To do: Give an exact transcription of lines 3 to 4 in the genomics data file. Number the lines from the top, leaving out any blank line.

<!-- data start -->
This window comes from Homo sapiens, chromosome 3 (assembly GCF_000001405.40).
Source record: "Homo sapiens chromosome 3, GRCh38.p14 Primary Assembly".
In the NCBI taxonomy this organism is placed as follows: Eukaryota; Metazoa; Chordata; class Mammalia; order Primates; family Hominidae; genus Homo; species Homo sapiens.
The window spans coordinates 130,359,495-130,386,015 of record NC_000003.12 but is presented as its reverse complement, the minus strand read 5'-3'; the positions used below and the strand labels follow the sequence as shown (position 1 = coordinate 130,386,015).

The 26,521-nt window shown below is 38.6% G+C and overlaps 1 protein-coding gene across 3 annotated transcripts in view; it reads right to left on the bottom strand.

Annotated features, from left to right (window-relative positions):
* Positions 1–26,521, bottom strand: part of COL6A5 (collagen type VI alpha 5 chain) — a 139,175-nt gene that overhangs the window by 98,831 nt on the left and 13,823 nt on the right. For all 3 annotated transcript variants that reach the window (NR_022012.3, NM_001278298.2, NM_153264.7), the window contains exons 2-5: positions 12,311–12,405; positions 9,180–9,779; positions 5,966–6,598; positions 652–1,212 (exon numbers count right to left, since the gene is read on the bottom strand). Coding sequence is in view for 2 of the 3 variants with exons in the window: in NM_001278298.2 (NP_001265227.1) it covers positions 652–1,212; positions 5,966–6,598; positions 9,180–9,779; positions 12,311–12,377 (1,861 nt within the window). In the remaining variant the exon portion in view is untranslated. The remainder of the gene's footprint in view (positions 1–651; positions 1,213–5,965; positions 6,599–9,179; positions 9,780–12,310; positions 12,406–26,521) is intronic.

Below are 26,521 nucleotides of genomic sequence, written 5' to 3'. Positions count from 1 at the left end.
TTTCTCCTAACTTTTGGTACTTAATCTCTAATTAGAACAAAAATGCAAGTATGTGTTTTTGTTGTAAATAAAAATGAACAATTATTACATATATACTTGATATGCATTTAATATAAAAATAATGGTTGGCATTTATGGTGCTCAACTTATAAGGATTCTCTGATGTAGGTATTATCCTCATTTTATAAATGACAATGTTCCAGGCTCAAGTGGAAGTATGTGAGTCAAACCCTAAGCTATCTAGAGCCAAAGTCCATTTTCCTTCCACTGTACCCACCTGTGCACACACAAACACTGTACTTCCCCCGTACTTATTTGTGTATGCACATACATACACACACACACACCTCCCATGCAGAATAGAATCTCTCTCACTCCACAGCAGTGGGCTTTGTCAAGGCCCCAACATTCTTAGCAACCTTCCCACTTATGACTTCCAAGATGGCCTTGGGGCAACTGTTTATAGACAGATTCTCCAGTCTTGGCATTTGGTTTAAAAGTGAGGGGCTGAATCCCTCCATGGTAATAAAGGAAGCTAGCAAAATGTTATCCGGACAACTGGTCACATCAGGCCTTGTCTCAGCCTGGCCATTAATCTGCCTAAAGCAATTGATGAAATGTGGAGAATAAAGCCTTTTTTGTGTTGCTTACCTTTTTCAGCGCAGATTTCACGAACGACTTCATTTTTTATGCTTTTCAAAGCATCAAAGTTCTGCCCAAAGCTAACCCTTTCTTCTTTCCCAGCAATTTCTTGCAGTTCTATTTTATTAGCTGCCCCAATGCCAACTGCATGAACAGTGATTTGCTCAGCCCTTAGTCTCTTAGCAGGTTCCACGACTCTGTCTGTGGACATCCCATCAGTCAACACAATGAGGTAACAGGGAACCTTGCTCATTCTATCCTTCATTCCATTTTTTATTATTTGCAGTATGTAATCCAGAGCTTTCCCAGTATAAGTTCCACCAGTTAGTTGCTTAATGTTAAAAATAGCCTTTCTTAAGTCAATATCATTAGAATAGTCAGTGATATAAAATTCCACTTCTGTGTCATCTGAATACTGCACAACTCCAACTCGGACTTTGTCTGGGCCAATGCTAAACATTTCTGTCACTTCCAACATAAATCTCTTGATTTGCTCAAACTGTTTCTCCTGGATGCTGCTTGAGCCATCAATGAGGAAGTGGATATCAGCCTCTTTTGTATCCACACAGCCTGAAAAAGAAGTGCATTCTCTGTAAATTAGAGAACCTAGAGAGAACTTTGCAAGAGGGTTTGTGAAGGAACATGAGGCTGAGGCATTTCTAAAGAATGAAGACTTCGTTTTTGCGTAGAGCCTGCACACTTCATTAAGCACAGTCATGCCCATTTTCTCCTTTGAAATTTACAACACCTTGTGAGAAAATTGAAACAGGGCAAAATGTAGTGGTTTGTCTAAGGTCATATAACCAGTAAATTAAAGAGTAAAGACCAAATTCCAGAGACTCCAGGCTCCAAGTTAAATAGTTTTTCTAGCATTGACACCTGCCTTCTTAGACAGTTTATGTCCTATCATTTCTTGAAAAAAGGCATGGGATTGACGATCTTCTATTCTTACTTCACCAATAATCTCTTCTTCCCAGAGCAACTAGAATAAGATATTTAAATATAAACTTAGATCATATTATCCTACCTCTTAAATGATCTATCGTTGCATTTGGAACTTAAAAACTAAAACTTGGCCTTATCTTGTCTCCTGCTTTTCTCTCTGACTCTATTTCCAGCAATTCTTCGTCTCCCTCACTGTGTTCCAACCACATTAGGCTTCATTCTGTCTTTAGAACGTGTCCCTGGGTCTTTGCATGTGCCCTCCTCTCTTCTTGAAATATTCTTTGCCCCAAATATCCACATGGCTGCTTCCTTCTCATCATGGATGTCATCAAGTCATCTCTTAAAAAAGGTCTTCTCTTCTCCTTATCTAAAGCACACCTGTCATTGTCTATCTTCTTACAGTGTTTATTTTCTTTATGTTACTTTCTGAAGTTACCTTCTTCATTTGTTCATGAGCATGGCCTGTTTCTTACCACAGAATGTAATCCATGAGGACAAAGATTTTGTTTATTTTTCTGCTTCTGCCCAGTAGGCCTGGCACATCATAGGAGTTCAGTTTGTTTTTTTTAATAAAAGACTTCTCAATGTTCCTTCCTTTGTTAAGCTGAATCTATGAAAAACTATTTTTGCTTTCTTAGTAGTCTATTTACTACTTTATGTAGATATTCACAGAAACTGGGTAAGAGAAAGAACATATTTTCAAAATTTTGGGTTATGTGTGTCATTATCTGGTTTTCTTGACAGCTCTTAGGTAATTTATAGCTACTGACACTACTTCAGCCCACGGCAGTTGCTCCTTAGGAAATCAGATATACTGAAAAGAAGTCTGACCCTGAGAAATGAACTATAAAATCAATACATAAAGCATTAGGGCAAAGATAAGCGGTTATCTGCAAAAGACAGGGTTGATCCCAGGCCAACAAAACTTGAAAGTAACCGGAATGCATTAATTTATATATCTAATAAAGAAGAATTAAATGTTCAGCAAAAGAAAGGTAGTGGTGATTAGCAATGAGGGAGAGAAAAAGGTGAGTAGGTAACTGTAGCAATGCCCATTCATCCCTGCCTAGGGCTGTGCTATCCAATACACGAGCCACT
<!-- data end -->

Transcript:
In the NCBI taxonomy this organism is placed as follows: Eukaryota; Metazoa; Chordata; class Mammalia; order Primates; family Hominidae; genus Homo; species Homo sapiens.
The window spans coordinates 130,359,495-130,386,015 of record NC_000003.12 but is presented as its reverse complement, the minus strand read 5'-3'; the positions used below and the strand labels follow the sequence as shown (position 1 = coordinate 130,386,015).